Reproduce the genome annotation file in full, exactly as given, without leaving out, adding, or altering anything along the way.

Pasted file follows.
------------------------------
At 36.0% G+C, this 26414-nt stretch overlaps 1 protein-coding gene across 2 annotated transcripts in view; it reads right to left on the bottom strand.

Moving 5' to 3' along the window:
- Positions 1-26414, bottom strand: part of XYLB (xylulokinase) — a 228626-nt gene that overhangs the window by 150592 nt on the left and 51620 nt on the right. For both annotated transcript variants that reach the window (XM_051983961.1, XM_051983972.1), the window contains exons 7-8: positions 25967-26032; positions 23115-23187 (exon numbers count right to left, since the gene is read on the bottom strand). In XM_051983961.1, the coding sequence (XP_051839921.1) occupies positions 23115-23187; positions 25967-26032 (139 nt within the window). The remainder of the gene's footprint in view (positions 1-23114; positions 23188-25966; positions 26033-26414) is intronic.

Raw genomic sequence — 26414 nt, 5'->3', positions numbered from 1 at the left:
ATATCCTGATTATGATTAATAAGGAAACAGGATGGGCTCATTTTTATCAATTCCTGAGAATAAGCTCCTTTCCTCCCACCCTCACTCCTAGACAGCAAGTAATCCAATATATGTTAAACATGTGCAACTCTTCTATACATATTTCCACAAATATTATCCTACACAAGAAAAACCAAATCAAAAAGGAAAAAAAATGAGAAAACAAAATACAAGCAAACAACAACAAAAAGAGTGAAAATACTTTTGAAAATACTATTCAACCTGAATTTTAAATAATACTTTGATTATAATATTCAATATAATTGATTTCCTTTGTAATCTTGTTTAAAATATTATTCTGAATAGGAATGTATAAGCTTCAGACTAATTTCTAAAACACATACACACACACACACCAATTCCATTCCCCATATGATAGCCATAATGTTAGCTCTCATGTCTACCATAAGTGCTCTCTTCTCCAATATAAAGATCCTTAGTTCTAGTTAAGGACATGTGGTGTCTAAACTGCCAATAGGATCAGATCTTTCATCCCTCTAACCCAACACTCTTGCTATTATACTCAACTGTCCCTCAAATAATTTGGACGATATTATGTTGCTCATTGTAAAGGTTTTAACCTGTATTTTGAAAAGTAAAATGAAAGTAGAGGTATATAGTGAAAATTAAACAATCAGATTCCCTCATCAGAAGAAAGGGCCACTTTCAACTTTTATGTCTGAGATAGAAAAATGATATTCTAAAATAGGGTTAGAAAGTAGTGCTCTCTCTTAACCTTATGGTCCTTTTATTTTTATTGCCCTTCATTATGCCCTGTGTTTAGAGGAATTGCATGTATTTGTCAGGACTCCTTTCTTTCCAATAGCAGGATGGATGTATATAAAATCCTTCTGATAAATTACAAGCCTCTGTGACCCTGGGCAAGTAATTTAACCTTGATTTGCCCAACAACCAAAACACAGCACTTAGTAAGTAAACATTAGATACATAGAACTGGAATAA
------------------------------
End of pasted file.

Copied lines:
At 36.0% G+C, this 26414-nt stretch overlaps 1 protein-coding gene across 2 annotated transcripts in view; it reads right to left on the bottom strand.

Moving 5' to 3' along the window:
- Positions 1-26414, bottom strand: part of XYLB (xylulokinase) — a 228626-nt gene that overhangs the window by 150592 nt on the left and 51620 nt on the right. For both annotated transcript variants that reach the window (XM_051983961.1, XM_051983972.1), the window contains exons 7-8: positions 25967-26032; positions 23115-23187 (exon numbers count right to left, since the gene is read on the bottom strand). In XM_051983961.1, the coding sequence (XP_051839921.1) occupies positions 23115-23187; positions 25967-26032 (139 nt within the window). The remainder of the gene's footprint in view (positions 1-23114; positions 23188-25966; positions 26033-26414) is intronic.

Raw genomic sequence — 26414 nt, 5'->3', positions numbered from 1 at the left:
ATATCCTGATTATGATTAATAAGGAAACAGGATGGGCTCATTTTTATCAATTCCTGAGAATAAGCTCCTTTCCTCCCACCCTCACTCCTAGACAGCAAGTAATCCAATATATGTTAAACATGTGCAACTCTTCTATACATATTTCCACAAATATTATCCTACACAAGAAAAACCAAATCAAAAAGGAAAAAAAATGAGAAAACAAAATACAAGCAAACAACAACAAAAAGAGTGAAAATACTTTTGAAAATACTATTCAACCTGAATTTTAAATAATACTTTGATTATAATATTCAATATAATTGATTTCCTTTGTAATCTTGTTTAAAATATTATTCTGAATAGGAATGTATAAGCTTCAGACTAATTTCTAAAACACATACACACACACACACCAATTCCATTCCCCATATGATAGCCATAATGTTAGCTCTCATGTCTACCATAAGTGCTCTCTTCTCCAATATAAAGATCCTTAGTTCTAGTTAAGGACATGTGGTGTCTAAACTGCCAATAGGATCAGATCTTTCATCCCTCTAACCCAACACTCTTGCTATTATACTCAACTGTCCCTCAAATAATTTGGACGATATTATGTTGCTCATTGTAAAGGTTTTAACCTGTATTTTGAAAAGTAAAATGAAAGTAGAGGTATATAGTGAAAATTAAACAATCAGATTCCCTCATCAGAAGAAAGGGCCACTTTCAACTTTTATGTCTGAGATAGAAAAATGATATTCTAAAATAGGGTTAGAAAGTAGTGCTCTCTCTTAACCTTATGGTCCTTTTATTTTTATTGCCCTTCATTATGCCCTGTGTTTAGAGGAATTGCATGTATTTGTCAGGACTCCTTTCTTTCCAATAGCAGGATGGATGTATATAAAATCCTTCTGATAAATTACAAGCCTCTGTGACCCTGGGCAAGTAATTTAACCTTGATTTGCCCAACAACCAAAACACAGCACTTAGTAAGTAAACATTAGATACATAGAACTGGAATAA